Trump in Saudi Arabia, a president and a king and a new chapter
Foreign policy analysts were caught by surprise when the White House announced that President Trump would make his first stop in Riyadh, Saudi Arabia, on his first international trip. In the midst of several tumultuous weeks in Washington, the stakes could not be higher for the President’s first foray onto the world stage.
One vividly remembers President Obama’s first international trip eight years ago, which included a controversial speech in Egypt that many critics believed set an apologetic tone on behalf of America to the world. At the beginning of his term, Obama sought to restructure the U.S. relationship in the Middle East, disengaging from “entanglements” in the region to focus on Asia. Obama did actually reach those goals, and at the end of eight years our Arab and Gulf allies felt the sting of rejection from an American president that emboldened their enemy, Iran, and allowed Iraq and Syria to descend into chaos. The Saudis and Emirates have not been quiet about their frustration with the U.S. during the previous administration, and now much credit must be given to Saudi Foreign Minister Adel al-Jubeir for the masterful diplomatic coup of scoring the first presidential stop in Riyadh.
Now the important work in the Gulf must begin. America’s partnership with Saudi Arabia is often denounced by skeptics as a marriage of convenience around oil—but the stakes are much higher than that. The fight against ISIS, potential peace between Israelis and Palestinians, and marginalizing Iran are all impossible without the Saudi alliance. Our shared military and intelligence relationship with Saudi Arabia is vital as we root out ISIS (and Al-Qaeda) in Iraq, Syria, Yemen and Libya, and no Israeli will ever see lasting peace with Arabs without the credibility of an endorsed and engaged plan from the Saudis.
Finally, we have a common enemy in Iran, who has been emboldened not only by a flawed nuclear deal, but by the weakened stature of the Gulf under the Obama presidency. Not only Saudi Arabia, but Yemen and Bahrain were also greatly diminished over the past eight years. Which is a shame, as the U.S. had a serious counterterrorism partner in Yemen’s President Hadi, and by not supporting him sufficiently in the fight against Al Qaeda in the Arabian Peninsula (AQAP), we put our homeland at greater risk. In Bahrain, Iran constantly meddles in their internal affairs, as well as in the Kingdom’s eastern province, where Iran is trying to sew discord and support their Shia proxies.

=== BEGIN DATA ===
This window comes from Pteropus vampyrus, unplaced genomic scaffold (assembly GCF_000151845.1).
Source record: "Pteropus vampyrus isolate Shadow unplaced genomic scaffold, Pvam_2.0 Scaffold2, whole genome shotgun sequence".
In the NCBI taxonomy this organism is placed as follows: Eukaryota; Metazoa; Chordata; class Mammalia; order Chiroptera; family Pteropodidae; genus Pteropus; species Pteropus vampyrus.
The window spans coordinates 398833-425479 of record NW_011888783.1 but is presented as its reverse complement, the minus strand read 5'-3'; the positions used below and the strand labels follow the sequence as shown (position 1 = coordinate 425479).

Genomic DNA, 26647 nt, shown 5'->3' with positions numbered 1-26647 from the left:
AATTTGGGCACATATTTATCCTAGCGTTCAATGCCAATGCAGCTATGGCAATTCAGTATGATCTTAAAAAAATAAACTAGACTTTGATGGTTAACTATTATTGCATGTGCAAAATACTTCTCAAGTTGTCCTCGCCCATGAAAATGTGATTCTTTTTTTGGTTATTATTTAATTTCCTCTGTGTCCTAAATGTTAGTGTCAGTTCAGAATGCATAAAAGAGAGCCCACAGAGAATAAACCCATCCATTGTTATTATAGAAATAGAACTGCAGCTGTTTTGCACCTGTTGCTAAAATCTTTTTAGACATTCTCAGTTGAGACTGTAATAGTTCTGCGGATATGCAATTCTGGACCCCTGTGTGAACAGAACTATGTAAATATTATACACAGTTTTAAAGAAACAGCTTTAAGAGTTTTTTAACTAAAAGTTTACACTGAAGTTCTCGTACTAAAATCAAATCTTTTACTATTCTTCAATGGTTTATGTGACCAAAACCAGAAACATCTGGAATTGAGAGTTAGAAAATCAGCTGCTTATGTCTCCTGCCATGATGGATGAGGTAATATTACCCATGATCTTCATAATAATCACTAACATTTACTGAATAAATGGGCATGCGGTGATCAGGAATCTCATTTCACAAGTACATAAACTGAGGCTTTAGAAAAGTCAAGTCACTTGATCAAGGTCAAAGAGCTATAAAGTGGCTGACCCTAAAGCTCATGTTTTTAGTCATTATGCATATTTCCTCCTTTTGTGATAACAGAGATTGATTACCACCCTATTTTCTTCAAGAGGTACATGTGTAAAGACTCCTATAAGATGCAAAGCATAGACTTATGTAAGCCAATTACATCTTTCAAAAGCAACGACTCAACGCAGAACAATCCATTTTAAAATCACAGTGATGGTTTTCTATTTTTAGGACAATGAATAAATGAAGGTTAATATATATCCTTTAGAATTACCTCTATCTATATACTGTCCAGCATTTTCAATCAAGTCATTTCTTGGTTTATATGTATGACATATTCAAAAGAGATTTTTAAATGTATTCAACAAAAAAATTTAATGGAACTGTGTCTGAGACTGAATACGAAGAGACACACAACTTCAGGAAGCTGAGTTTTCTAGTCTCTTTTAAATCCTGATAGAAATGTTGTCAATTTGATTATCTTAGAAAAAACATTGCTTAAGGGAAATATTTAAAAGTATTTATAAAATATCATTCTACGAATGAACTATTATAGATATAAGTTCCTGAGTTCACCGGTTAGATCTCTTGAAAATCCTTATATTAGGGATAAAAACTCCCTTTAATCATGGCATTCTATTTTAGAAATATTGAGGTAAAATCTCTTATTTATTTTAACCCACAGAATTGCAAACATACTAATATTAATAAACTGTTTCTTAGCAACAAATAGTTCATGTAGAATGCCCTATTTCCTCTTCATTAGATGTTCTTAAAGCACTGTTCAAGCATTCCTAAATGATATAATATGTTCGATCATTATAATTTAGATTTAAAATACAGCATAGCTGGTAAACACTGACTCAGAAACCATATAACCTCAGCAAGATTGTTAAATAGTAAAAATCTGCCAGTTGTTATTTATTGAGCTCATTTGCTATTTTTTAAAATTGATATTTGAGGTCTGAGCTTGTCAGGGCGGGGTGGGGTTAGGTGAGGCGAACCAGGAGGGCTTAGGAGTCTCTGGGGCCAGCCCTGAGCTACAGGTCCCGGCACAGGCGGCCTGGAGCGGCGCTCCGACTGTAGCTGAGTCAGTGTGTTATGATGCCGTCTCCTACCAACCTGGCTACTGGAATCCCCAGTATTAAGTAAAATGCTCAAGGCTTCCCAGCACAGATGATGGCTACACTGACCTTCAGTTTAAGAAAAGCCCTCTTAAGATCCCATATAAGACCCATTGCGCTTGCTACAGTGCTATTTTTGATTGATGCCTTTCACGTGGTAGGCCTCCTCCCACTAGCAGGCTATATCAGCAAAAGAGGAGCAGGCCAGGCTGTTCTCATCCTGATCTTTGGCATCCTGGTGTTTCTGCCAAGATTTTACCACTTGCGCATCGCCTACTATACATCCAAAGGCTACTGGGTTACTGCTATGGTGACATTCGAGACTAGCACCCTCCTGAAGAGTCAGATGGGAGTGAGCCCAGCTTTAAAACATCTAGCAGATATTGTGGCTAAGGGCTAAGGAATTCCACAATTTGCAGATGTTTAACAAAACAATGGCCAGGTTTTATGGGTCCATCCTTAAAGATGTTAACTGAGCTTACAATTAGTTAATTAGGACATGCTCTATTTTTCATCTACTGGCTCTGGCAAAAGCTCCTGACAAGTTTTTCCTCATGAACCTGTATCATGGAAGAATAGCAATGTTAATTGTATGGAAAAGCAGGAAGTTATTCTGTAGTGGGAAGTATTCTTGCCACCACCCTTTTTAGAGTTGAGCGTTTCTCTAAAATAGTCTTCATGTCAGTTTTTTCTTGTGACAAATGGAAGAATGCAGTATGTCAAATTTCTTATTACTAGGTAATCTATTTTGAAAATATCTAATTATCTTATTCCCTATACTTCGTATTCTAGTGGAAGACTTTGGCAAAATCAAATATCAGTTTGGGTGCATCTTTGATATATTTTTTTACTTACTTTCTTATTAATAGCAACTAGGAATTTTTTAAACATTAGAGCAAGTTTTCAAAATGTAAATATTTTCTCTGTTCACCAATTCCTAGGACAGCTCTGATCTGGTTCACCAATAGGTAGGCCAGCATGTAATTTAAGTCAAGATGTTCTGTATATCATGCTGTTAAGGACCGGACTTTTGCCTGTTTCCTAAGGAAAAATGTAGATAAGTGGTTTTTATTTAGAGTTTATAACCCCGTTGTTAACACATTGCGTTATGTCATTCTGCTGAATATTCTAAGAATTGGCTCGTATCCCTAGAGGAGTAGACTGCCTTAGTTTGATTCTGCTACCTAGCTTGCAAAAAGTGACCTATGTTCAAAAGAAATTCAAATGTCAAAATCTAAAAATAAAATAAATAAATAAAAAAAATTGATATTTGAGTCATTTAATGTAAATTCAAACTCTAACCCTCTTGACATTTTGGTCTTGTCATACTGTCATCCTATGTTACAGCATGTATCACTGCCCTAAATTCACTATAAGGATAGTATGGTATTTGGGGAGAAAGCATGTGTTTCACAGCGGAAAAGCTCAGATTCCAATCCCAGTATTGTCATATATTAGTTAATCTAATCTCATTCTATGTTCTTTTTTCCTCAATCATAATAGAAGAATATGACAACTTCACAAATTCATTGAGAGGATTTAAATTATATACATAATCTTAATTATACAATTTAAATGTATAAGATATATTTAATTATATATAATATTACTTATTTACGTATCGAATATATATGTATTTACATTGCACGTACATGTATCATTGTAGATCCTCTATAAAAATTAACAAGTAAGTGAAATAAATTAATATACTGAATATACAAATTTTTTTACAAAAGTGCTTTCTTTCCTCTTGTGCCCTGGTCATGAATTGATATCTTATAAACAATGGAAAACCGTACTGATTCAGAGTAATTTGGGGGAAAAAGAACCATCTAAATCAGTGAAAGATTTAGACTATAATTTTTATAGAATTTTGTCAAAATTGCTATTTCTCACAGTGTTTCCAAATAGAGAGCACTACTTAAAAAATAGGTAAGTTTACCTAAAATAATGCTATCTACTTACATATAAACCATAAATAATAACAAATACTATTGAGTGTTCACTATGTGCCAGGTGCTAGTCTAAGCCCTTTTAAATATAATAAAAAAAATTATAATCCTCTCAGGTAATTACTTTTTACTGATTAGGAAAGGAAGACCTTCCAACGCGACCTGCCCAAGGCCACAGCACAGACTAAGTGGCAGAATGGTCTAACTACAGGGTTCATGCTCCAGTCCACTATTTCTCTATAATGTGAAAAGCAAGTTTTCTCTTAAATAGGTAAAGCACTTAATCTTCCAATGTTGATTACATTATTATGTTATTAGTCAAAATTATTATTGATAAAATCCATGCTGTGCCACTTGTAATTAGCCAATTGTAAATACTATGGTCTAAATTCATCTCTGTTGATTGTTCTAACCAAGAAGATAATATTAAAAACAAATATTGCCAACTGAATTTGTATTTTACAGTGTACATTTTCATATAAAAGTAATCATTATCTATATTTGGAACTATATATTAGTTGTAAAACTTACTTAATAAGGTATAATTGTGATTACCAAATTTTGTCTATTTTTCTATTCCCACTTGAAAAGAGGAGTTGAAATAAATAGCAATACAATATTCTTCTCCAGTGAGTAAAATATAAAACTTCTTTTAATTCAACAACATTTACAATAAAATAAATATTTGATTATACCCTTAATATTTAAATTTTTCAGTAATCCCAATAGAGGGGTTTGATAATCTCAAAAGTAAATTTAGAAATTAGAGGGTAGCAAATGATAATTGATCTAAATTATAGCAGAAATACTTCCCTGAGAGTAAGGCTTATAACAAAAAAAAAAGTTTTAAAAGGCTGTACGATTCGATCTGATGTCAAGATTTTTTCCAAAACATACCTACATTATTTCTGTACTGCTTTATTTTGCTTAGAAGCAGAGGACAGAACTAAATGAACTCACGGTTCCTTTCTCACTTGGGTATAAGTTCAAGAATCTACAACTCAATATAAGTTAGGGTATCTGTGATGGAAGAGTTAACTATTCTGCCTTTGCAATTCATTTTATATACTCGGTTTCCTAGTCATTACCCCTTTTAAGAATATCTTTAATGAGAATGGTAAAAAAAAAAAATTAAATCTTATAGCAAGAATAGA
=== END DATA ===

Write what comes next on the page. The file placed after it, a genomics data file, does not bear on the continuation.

President Trump’s team has indicated that he will support a version of an “Arab NATO,” an ambitious plan that the Saudis have pushed for some time. This concept is worth exploring with the Gulf and Levant, but the challenges of ethnic and religious tribalism will no doubt plague this security alliance, as they have before in other military arrangements. However, given the state of the Middle East, it is wise of the Trump Administration to pursue active engagements that bring allies together.
Ultimately, America will never be able to solve all of the problems the Middle East currently faces, but we can exert leadership and influence in an aggressive way that will add to stability in the region. The only way to push back on Iran and stop their continued destabilization of the region is through a strengthened Saudi Arabia.
However, keep in mind that the President has indicated that American involvement is not without cost from our friends. Trump has noted all countries must pay their fair share for their own security, and he will want the Gulf to have skin in the game for any actions in the Middle East on which the U.S. embarks. The President is right to push Saudi Arabia and the UAE on this point. For too long the U.S. has been pushed into military action in a region where its young men need to learn to fight and die for their countries.
And as important as our strategic partnership with Saudi Arabia is – as the reasons listed above show – we must never forget our core human rights values. But instead of virtuously lecturing from on-high, as was the previous president’s tactic, we must use our newly reinforced friendship with Saudi Arabia to continue to push for a more modern society that improves the rights and lives of women and minorities. We must continually hold their feet to the fire as it relates to educational reform in their madrassas and religious institutions, and we must hold them accountable when their religious leaders spew intolerable language towards the Jewish people and the state of Israel.
Saudi Arabia has been embarking on an effort to make substantial change in their society—we should support those endeavors while helping to strengthen those institutions that are with us in the fight.
Seventy-two years ago on a ship in the Suez, an American President also met a King, and a long relationship began. It has taken some perilous turns since President Franklin Roosevelt and King Abdul Aziz first clasped hands, but on Saturday, when the new American president meets a new king, a new era has surely begun.